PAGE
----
metrics measuring automation success

Testing costs plenty: in engineering effort, license fees, and hours on the clock. Are the payoffs worth those expenses? How can we ever be sure?

Organizations, for example, invest heavily in test automation to find defects early and release faster. The process usually starts with hiring skilled testers, forming an automation team, and building an automation framework with the plethora of tools and frameworks available these days.

Once considerable time is spent building and configuring the framework, teams start integrating the tests into their CI/CD (continuous integration and delivery) pipeline and make them run periodically based on checked-in code. Most teams come to the conclusion that this is the endpoint of the entire automation creation and execution cycle.

But one more critical aspect of test automation remains: teams need to spend time and research on measuring the success of the automated tests. Too often, teams know what they put into a project, but finishing so wears them out that they don’t consider what came out from the project.

Let’s examine alternative metrics teams might use to bring value squarely back in focus.

Good metrics for automation success

Here are good metrics to consider, depending on the context of the project and the team. These metrics reduce the ambiguity in measuring automation success and thereby provide more information that helps make decisions.

Be ready to label certain metrics as “KPIs” when speaking with colleagues on the managerial or business sides of the business, because “key performance indicator” is the preferred term of art for strategizing in those circles.

Counts of completed tests

Difficulties with simple-minded counts abound, and a few of these appear in the selection below. Basic aggregates through time of total tests completed, along with their outcomes — pass, fail, inconclusive, and so on — are so fundamental that they’re almost always worth keeping. These are important to sum over both automated and non-automated tests, and over both user interface (UI) and application programming interface (API) requirements. If an automation project leads to a decline in total tests completed per day or week, for example, something is almost certainly wrong.

Notice that some metrics — time saved, or percentage of defects found, for instance — are simple to “score”: more is better. These are easy for organizations to adopt as KPIs. In contrast, charts through time of completed test count categories aren’t “grades” of this sort. The point with these counts isn’t just to rack up a big score, but to hint at a deeper story. Counts of completed tests are valuable to the extent they lead to follow-up questions: why did manual tests suddenly find no defects in weeks three and four? If trends continue, how many tests will need to be run in week twenty to find a single defect? Do we have a good system for managing reports of defects which share a root cause?

Testing time saved

One of the main reasons for building automated tests is to save valuable manual testing effort. While the automated tests repeat mundane testing tasks, testers can focus on the more critical and higher priority tasks, spend time exploring the application, and test modules that are hard to automate and need extensive critical thinking.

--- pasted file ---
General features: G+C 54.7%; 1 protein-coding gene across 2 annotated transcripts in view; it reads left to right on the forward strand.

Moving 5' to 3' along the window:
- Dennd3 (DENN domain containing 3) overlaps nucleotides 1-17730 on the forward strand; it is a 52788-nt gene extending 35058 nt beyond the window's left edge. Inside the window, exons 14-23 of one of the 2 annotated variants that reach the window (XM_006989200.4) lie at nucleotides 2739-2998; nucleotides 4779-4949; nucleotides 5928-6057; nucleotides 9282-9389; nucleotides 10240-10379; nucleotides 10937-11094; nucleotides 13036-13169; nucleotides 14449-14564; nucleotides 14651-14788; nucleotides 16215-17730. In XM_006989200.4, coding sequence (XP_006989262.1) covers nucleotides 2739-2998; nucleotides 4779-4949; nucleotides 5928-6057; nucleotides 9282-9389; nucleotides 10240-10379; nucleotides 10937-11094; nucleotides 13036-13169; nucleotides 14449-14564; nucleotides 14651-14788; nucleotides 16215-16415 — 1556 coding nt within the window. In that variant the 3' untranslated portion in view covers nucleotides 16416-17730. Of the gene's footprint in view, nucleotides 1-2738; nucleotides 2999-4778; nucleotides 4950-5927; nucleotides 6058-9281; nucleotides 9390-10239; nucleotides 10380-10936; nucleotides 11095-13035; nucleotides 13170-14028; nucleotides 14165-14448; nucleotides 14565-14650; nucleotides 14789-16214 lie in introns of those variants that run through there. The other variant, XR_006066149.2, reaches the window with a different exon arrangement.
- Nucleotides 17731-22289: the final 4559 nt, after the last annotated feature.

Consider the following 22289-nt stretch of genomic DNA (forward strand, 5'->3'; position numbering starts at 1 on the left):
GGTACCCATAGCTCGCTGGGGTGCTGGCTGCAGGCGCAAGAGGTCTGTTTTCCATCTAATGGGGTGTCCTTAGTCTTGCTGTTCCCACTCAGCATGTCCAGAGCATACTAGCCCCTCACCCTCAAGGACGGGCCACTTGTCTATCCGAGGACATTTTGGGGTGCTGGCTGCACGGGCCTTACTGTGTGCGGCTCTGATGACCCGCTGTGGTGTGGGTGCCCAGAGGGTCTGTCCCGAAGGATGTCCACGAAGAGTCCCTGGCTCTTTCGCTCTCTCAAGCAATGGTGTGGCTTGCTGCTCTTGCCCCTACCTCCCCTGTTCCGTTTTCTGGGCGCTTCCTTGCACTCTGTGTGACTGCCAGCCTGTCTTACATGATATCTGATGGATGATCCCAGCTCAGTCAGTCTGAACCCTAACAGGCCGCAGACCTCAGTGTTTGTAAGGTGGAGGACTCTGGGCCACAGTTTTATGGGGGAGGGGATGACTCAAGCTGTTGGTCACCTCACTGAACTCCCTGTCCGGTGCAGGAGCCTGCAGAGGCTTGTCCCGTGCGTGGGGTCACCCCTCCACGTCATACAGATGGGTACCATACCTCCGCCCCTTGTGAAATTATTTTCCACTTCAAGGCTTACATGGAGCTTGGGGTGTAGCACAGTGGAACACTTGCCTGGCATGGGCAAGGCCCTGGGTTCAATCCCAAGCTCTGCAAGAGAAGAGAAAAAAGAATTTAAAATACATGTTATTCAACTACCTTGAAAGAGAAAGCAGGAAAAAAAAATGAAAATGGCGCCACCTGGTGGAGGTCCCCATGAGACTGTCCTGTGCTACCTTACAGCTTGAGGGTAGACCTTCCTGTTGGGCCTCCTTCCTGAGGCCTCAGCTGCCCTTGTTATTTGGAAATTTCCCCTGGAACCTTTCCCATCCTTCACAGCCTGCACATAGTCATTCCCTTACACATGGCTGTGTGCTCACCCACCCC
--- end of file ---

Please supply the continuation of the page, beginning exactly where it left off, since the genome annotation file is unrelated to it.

The amount of testing time saved is a good metric to assess value provided to the team. For example, in a two-week sprint, if the automated tests reduce the manual testing effort from two days to four hours, that is a big win for the team and the organization — and it converts into money saved — so such measurements should be tracked and communicated.

The flakiness of automated tests

If the team spends four months building a robust automation framework, then spends more time maintaining the automated tests than actually using them to find defects, the entire effort is wasteful. Surprisingly, this is a common problem in teams; their tests are unstable and keep failing due to multiple factors. As a result, teams stop trusting the automated tests and eventually decide to go back to testing features manually.

It is important to start with a small number of tests, run them constantly, identify flaky tests and separate them out from the stable tests. This methodical approach helps to raise the value of automated tests.

Number of risks mitigated

Testing needs to be prioritized based on risks. These could be unexpected events that would impact business, defect-prone areas of the application, or any past or future events that could affect the project.

A good approach to measure automation success in relation to risk is to rank the risks based on high to low priority. Then, automate test cases based on risk priority, and track the number of risks that have been mitigated by the automated tests.

EMTE

Equivalent Manual Test Effort (EMTE) is a “classic” concept in software quality assurance (QA) that remains widely discussed. EMTE largely serves to answer such questions as, “Are we better off after this automation project than before we started?”

Coverage

While coverage sounds as though it admits simple interpretation in terms of “more is better”, much of the value of this measurement lies in careful observation through time. Distinguish coverage in terms of source-lines from requirement-count; make sure that whatever levels of coverage automated and manual tests handle on their own, together they comprehensively guarantee 100% coverage.